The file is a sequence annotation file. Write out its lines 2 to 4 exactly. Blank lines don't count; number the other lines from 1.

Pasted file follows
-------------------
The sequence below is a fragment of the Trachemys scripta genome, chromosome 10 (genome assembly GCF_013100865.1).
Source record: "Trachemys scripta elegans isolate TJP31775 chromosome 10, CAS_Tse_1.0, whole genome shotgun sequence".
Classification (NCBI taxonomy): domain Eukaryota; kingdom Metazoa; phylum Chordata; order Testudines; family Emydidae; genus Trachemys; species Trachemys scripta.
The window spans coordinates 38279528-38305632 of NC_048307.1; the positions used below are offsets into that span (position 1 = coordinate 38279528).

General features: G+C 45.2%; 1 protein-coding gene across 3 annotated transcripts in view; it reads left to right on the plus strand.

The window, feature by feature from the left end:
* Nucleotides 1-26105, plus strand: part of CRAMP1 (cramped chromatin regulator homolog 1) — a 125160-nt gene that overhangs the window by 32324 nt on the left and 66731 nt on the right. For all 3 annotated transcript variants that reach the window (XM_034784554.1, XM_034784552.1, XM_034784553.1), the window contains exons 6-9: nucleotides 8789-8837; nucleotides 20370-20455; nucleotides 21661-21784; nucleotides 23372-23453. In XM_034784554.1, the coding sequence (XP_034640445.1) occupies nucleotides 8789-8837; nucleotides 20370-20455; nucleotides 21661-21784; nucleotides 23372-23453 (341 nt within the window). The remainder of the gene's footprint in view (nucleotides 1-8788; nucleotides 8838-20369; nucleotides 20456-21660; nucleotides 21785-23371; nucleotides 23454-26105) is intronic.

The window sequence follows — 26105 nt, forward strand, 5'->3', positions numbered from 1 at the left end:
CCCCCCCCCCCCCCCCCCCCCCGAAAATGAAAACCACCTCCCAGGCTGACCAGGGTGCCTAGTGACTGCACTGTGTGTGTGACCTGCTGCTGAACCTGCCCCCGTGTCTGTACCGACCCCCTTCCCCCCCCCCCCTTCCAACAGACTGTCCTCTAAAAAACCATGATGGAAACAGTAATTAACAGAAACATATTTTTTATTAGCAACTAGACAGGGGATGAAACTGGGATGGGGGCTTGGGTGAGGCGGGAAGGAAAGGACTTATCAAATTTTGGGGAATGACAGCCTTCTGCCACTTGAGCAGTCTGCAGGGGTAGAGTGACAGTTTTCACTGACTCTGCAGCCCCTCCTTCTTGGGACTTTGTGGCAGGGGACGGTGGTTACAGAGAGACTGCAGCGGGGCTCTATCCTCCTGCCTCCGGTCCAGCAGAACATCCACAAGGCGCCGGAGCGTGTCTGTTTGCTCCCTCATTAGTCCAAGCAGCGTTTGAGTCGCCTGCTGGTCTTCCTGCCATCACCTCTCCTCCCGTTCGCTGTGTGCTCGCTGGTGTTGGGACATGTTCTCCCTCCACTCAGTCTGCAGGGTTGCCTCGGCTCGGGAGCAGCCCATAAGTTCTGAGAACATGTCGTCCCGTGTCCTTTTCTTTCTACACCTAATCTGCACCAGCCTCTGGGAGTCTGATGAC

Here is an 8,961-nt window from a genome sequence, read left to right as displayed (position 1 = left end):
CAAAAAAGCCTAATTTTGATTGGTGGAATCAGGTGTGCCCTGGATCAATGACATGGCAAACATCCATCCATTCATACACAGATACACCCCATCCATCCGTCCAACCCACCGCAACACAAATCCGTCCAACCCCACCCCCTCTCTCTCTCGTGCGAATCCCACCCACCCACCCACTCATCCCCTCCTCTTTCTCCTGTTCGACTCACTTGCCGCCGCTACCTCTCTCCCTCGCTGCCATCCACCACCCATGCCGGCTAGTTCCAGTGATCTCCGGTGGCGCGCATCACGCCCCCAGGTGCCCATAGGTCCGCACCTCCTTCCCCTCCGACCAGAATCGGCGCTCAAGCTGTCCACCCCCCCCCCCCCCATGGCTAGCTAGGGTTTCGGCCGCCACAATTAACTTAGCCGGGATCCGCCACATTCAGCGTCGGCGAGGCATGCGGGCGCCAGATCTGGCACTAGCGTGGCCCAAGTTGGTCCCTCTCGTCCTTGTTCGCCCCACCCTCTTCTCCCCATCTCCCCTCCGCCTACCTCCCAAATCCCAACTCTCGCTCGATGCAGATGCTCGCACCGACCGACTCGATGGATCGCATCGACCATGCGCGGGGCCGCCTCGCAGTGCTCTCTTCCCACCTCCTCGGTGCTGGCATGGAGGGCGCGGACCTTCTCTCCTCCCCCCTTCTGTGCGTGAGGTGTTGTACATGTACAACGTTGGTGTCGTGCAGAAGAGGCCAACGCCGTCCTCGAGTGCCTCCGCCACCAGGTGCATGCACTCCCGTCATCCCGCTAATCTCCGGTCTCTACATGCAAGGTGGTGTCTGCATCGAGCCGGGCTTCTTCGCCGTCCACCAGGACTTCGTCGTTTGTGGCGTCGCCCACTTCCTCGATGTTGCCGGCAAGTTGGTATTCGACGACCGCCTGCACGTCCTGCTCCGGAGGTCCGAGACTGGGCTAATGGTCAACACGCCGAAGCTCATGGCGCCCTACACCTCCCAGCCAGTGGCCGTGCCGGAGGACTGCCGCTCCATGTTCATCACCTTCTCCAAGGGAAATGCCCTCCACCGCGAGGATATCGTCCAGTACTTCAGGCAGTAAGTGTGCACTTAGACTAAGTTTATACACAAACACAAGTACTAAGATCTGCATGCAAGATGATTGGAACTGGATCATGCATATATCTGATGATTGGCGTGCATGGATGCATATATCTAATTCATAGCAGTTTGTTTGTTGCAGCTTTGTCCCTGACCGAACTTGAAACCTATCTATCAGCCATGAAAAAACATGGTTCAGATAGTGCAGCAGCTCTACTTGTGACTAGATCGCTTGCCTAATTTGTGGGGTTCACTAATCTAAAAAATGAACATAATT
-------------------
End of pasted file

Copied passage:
Source record: "Trachemys scripta elegans isolate TJP31775 chromosome 10, CAS_Tse_1.0, whole genome shotgun sequence".
Classification (NCBI taxonomy): domain Eukaryota; kingdom Metazoa; phylum Chordata; order Testudines; family Emydidae; genus Trachemys; species Trachemys scripta.
The window spans coordinates 38279528-38305632 of NC_048307.1; the positions used below are offsets into that span (position 1 = coordinate 38279528).